The United States has the highest rate of children living in single parent households, and in 1984 National Single Parent Day was established to honor the moms and dads flying solo at home.
But what about the single parents wanting to get back into the dating scene looking for companionship?
NBC News investigative and consumer correspondent Vicky Nguyen joined TODAY Monday to offer advice "to get out there and be safe."
Online dating safety
Nguyen revealed that according to the Federal Trade Commission, romance scams jumped 50% from 2019.
"Safety first," Nguyen said. "Whether it's your physical safety, emotional or financial safety."
That means limiting the information shared online.
"Do a social media sweep, go to your Facebook page or Instagram, and see what you posted on there about your kids," Nguyen said, adding that photos in front of school or sports uniforms can share more information than intended. "That's information that gives strangers an ability to connect the dots about you that you might not want to be sharing, so limit that information."
Red flags in dating
Nguyen said there are two major red flags.
"One, if someone immediately tells you 'I love you, I want to spend the rest of my life with you,' really early on, that could be a major red flag," she said. "Run — don't walk — if they ask you for money."
What's the safest way to have the first face-to-face meeting?
Nguyen said meeting face-to-face should come after talking on the phone and video chatting.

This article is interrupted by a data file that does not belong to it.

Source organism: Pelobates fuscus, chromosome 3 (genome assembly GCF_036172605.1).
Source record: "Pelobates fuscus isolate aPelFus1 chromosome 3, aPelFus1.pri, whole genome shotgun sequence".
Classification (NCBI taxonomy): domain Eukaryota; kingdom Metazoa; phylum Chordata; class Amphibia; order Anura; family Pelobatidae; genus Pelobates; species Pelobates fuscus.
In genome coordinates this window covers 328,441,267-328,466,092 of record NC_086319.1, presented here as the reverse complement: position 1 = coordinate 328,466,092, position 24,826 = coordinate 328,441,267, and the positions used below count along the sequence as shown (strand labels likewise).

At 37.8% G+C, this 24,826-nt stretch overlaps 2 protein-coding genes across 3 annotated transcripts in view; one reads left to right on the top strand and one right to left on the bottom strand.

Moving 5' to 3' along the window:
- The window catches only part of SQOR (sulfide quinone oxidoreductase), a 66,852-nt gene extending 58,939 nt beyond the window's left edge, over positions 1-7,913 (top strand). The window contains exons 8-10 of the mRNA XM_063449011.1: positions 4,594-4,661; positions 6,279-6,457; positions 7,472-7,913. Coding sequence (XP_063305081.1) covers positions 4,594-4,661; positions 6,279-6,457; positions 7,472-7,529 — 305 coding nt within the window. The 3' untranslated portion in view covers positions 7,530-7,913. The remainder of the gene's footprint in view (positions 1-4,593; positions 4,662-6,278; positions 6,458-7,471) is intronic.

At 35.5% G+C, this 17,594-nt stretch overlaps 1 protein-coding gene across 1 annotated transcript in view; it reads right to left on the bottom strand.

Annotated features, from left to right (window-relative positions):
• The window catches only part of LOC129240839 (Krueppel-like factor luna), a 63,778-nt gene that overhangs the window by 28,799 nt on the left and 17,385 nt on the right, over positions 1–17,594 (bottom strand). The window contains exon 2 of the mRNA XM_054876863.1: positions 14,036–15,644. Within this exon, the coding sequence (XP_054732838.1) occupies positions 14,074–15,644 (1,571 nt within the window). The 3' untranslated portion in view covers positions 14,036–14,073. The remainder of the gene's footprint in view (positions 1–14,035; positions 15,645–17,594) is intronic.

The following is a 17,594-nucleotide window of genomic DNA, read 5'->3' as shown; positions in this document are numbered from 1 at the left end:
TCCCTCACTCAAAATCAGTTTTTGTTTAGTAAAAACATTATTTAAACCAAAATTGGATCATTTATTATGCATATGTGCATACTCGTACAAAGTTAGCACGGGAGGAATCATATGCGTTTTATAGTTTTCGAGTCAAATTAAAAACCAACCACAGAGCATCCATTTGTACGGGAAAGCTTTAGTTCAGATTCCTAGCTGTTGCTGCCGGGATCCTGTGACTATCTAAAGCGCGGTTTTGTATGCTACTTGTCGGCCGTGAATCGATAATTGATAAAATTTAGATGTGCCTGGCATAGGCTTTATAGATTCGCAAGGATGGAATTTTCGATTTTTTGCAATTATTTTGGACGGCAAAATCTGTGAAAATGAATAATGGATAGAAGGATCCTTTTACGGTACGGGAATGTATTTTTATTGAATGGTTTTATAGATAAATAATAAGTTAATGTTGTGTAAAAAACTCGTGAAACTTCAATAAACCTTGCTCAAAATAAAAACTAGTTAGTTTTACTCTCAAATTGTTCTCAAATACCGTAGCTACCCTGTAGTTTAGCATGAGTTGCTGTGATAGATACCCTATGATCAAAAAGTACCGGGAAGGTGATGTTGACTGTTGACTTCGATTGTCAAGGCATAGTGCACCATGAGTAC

"If they never want to video chat with you, that's definitely a red flag," Nguyen said.
For the safest option, Nguyen recommended meeting somewhere that is public, and not a private space, like someone's home.
"Set an end time for that first meeting," Nguyen said. "That gives you an exit ramp if you're not really feeling the vibe."
She added, "Let someone know where you're going to be."
Set boundaries early in dating
In a survey conducted by Stir, a dating app for single parents, 61% of single parents surveyed will wait three months before introducing a new partner to their kids, while 28% wait up to one year.
"Talk to your kids about it and see how they feel. Trust your children's instincts. If they're not ready, maybe you shouldn't be ready," Nguyen said. "Anyone worth being with is going to respect your boundaries."
How to support single parents
Nguyen shared six tips for supporting single parent friends.
- Provide childcare
- Babysitting swap
- Give the gift of time
- Check a task off their to-do list
- Take care of dinner
- Check in